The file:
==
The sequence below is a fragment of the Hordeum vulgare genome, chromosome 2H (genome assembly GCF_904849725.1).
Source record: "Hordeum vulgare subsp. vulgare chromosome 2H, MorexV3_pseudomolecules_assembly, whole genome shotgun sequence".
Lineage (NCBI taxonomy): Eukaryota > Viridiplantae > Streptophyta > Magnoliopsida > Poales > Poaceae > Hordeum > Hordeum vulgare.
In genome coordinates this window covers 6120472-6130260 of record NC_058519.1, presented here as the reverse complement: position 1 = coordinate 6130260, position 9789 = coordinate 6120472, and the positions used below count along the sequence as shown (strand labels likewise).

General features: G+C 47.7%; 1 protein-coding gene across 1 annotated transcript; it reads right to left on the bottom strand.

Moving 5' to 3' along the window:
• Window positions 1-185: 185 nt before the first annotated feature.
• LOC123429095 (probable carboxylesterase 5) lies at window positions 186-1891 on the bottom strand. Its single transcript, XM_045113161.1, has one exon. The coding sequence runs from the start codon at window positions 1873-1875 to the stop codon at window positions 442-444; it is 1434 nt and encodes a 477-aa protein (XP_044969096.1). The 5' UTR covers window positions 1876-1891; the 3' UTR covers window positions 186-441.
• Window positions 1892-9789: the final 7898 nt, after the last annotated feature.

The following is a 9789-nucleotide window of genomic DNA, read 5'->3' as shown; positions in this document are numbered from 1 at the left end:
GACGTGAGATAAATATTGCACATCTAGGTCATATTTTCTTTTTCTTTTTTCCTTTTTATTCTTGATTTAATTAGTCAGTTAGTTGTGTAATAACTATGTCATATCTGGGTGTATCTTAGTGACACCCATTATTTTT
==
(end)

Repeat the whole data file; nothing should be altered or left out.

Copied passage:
The sequence below is a fragment of the Hordeum vulgare genome, chromosome 2H (genome assembly GCF_904849725.1).
Source record: "Hordeum vulgare subsp. vulgare chromosome 2H, MorexV3_pseudomolecules_assembly, whole genome shotgun sequence".
Lineage (NCBI taxonomy): Eukaryota > Viridiplantae > Streptophyta > Magnoliopsida > Poales > Poaceae > Hordeum > Hordeum vulgare.
In genome coordinates this window covers 6120472-6130260 of record NC_058519.1, presented here as the reverse complement: position 1 = coordinate 6130260, position 9789 = coordinate 6120472, and the positions used below count along the sequence as shown (strand labels likewise).

General features: G+C 47.7%; 1 protein-coding gene across 1 annotated transcript; it reads right to left on the bottom strand.

Moving 5' to 3' along the window:
• Window positions 1-185: 185 nt before the first annotated feature.
• LOC123429095 (probable carboxylesterase 5) lies at window positions 186-1891 on the bottom strand. Its single transcript, XM_045113161.1, has one exon. The coding sequence runs from the start codon at window positions 1873-1875 to the stop codon at window positions 442-444; it is 1434 nt and encodes a 477-aa protein (XP_044969096.1). The 5' UTR covers window positions 1876-1891; the 3' UTR covers window positions 186-441.
• Window positions 1892-9789: the final 7898 nt, after the last annotated feature.

The following is a 9789-nucleotide window of genomic DNA, read 5'->3' as shown; positions in this document are numbered from 1 at the left end:
GACGTGAGATAAATATTGCACATCTAGGTCATATTTTCTTTTTCTTTTTTCCTTTTTATTCTTGATTTAATTAGTCAGTTAGTTGTGTAATAACTATGTCATATCTGGGTGTATCTTAGTGACACCCATTATTTTT